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MARK AUSTIN THOMAS: With the Democrats in control of Congress the lobbying machine known as the K-Street Project could be in jeopardy. Maybe. Maybe not. Marketplace’s Sam Eaton looks at the future influence of money on the nation’s political landscape.
SAM EATON: In many exit polls Tuesday, people listed corruption and ethics in government as the most important factor in their vote, outranking terrorism, the economy — even Iraq.
Fred Wertheimer with the campaign finance reform group Democracy 21 says the voters have spoken.
FRED WERTHEIMER: The bottom line here is that the current Congress ignored the concerns of the American people about the need to change the system and the American people changed the Congress.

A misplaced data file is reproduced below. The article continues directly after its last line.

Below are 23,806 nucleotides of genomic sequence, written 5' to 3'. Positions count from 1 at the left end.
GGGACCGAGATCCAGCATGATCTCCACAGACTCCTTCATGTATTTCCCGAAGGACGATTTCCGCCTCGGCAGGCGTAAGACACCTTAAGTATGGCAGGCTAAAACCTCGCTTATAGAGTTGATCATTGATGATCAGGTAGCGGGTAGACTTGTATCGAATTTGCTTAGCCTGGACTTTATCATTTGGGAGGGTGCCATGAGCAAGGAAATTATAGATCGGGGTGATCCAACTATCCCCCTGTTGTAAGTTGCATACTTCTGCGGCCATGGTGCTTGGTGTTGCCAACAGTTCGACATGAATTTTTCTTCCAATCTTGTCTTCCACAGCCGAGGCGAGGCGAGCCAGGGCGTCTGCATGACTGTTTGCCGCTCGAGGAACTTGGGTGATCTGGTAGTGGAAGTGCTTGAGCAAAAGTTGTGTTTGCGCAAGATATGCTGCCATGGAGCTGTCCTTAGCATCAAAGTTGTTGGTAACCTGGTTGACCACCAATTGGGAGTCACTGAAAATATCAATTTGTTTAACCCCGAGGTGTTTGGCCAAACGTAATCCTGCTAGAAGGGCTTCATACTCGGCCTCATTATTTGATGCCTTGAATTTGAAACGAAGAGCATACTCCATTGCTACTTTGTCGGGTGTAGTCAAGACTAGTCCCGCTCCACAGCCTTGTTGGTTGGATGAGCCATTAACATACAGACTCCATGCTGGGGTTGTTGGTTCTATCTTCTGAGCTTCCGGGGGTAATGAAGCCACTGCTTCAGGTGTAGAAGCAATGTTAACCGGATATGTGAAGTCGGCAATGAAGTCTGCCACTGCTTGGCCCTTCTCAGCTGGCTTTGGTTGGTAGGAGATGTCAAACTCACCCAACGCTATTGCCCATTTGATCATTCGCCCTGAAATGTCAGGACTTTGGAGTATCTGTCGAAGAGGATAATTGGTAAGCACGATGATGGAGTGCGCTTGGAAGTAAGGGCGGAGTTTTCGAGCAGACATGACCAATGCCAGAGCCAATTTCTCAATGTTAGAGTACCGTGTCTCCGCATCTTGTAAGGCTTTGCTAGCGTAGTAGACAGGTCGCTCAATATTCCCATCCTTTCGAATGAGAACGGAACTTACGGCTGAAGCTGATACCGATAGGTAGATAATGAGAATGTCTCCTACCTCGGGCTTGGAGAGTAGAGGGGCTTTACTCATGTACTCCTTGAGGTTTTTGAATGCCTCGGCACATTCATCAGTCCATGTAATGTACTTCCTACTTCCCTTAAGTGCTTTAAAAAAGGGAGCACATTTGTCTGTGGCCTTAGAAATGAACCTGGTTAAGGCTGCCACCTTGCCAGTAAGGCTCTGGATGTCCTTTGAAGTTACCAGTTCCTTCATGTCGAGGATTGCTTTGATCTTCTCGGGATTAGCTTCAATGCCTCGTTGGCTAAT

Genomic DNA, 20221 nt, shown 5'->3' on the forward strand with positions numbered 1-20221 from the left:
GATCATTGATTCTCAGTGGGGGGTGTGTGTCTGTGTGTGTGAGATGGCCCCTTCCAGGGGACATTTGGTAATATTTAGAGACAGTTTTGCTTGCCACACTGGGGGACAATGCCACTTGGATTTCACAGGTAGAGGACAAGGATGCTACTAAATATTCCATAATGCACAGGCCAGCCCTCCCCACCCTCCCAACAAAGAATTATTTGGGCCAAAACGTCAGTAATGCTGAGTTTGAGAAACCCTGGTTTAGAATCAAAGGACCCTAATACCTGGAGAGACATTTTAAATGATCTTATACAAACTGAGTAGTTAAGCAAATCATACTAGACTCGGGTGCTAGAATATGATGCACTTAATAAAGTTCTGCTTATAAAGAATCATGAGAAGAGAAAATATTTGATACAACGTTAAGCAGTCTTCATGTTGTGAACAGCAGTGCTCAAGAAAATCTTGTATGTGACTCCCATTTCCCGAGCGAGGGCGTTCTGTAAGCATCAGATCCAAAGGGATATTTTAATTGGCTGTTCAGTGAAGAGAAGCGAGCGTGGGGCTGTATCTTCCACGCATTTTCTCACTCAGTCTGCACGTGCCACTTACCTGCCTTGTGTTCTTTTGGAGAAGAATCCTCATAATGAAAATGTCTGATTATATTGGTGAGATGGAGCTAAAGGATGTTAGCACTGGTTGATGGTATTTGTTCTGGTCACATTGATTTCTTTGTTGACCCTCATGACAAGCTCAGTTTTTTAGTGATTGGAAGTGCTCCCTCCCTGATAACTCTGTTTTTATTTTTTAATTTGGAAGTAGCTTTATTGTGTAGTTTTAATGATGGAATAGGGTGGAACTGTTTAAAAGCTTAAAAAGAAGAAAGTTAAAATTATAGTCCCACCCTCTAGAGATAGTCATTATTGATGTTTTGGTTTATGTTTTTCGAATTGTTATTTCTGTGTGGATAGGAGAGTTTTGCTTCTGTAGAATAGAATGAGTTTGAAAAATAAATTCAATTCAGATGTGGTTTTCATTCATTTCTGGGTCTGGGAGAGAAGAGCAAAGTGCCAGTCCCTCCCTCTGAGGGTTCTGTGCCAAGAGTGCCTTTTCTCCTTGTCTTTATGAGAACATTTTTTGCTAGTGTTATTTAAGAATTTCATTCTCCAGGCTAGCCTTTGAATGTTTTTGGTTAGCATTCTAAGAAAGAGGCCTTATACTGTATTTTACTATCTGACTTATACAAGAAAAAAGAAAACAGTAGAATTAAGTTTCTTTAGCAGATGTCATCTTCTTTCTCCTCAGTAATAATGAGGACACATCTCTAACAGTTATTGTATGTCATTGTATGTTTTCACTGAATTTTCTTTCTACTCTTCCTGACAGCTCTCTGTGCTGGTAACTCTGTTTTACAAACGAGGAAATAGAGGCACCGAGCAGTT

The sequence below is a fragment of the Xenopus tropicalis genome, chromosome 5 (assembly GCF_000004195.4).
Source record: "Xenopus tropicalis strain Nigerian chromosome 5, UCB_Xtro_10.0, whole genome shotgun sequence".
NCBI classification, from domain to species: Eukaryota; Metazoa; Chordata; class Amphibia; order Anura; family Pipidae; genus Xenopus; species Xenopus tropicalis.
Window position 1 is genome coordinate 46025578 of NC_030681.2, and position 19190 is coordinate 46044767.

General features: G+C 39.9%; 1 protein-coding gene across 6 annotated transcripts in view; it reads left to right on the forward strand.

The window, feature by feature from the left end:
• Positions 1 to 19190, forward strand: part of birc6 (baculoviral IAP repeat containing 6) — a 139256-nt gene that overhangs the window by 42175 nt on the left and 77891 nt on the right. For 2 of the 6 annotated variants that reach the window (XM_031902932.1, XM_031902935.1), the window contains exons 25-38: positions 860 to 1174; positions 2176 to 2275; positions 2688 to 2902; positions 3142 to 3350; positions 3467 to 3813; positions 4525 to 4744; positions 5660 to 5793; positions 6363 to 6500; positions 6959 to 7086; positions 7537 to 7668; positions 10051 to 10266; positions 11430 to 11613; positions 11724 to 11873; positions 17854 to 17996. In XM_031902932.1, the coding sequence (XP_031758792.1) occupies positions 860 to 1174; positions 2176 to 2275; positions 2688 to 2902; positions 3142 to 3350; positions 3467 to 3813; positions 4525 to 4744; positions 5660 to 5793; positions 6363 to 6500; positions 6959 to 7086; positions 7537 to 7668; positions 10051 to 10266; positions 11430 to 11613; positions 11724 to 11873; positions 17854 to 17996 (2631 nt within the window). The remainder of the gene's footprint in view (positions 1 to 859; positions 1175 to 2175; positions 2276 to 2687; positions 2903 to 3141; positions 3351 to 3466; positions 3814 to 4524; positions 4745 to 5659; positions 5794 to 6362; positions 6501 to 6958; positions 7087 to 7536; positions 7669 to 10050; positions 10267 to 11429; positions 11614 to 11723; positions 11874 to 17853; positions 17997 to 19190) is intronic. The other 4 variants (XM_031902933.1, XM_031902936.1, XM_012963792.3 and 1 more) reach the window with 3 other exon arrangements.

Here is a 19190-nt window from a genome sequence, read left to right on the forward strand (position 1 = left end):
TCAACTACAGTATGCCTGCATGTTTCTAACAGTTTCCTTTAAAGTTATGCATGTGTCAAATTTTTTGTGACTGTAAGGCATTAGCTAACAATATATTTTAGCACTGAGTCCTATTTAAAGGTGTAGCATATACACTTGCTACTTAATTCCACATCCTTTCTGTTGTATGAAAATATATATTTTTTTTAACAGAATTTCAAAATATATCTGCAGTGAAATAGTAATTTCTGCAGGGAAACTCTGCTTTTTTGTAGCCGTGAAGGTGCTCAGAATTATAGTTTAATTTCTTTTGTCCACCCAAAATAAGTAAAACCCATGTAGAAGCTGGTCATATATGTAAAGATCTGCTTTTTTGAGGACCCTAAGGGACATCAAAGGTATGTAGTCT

But despite vows from House Democratic leader Nancy Pelosi to run the most honest and ethical Congress in history, the power of money isn’t likely to go away.
Sheila Krumholz is with the Center for Responsive Politics.
SHEILA KRUMHOLZ: The members of Congress need the cash and networking that K Street provides. And K Street needs the access. That’s what they sell their clients.
Krumholz says as long as that system remains in place, promises to curb influence peddling in Congress will be tough to keep.
I’m Sam Eaton for Marketplace.
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